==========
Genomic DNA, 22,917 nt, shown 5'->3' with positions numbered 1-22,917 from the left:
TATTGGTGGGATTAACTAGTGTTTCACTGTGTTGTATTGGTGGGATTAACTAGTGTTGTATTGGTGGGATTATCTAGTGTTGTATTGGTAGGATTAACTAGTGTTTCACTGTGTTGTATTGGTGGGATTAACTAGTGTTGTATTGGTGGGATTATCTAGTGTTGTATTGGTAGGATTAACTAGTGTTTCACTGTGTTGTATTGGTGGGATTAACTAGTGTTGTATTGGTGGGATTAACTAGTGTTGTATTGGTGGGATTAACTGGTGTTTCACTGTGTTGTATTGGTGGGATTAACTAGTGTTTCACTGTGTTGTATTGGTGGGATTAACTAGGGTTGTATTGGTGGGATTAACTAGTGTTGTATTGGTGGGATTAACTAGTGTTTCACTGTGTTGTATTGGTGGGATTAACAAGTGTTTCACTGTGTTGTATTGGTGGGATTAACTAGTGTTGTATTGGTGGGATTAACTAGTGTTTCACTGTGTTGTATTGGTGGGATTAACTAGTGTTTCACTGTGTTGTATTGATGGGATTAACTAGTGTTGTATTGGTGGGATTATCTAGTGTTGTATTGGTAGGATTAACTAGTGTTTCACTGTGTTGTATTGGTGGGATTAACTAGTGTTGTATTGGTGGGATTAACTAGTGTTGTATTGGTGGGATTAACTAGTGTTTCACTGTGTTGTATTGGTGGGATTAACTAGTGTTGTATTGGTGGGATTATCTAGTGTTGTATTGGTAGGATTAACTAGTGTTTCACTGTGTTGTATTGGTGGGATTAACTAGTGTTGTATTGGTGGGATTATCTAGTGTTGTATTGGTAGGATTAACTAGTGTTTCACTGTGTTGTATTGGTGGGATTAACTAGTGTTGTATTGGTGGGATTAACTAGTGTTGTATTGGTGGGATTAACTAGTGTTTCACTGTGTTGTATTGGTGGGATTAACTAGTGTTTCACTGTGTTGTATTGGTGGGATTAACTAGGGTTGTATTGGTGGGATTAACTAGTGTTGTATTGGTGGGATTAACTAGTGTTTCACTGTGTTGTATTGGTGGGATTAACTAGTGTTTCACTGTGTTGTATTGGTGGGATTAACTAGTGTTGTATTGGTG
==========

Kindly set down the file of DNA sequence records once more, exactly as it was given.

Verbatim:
Genomic DNA, 22,917 nt, shown 5'->3' with positions numbered 1-22,917 from the left:
TATTGGTGGGATTAACTAGTGTTTCACTGTGTTGTATTGGTGGGATTAACTAGTGTTGTATTGGTGGGATTATCTAGTGTTGTATTGGTAGGATTAACTAGTGTTTCACTGTGTTGTATTGGTGGGATTAACTAGTGTTGTATTGGTGGGATTATCTAGTGTTGTATTGGTAGGATTAACTAGTGTTTCACTGTGTTGTATTGGTGGGATTAACTAGTGTTGTATTGGTGGGATTAACTAGTGTTGTATTGGTGGGATTAACTGGTGTTTCACTGTGTTGTATTGGTGGGATTAACTAGTGTTTCACTGTGTTGTATTGGTGGGATTAACTAGGGTTGTATTGGTGGGATTAACTAGTGTTGTATTGGTGGGATTAACTAGTGTTTCACTGTGTTGTATTGGTGGGATTAACAAGTGTTTCACTGTGTTGTATTGGTGGGATTAACTAGTGTTGTATTGGTGGGATTAACTAGTGTTTCACTGTGTTGTATTGGTGGGATTAACTAGTGTTTCACTGTGTTGTATTGATGGGATTAACTAGTGTTGTATTGGTGGGATTATCTAGTGTTGTATTGGTAGGATTAACTAGTGTTTCACTGTGTTGTATTGGTGGGATTAACTAGTGTTGTATTGGTGGGATTAACTAGTGTTGTATTGGTGGGATTAACTAGTGTTTCACTGTGTTGTATTGGTGGGATTAACTAGTGTTGTATTGGTGGGATTATCTAGTGTTGTATTGGTAGGATTAACTAGTGTTTCACTGTGTTGTATTGGTGGGATTAACTAGTGTTGTATTGGTGGGATTATCTAGTGTTGTATTGGTAGGATTAACTAGTGTTTCACTGTGTTGTATTGGTGGGATTAACTAGTGTTGTATTGGTGGGATTAACTAGTGTTGTATTGGTGGGATTAACTAGTGTTTCACTGTGTTGTATTGGTGGGATTAACTAGTGTTTCACTGTGTTGTATTGGTGGGATTAACTAGGGTTGTATTGGTGGGATTAACTAGTGTTGTATTGGTGGGATTAACTAGTGTTTCACTGTGTTGTATTGGTGGGATTAACTAGTGTTTCACTGTGTTGTATTGGTGGGATTAACTAGTGTTGTATTGGTG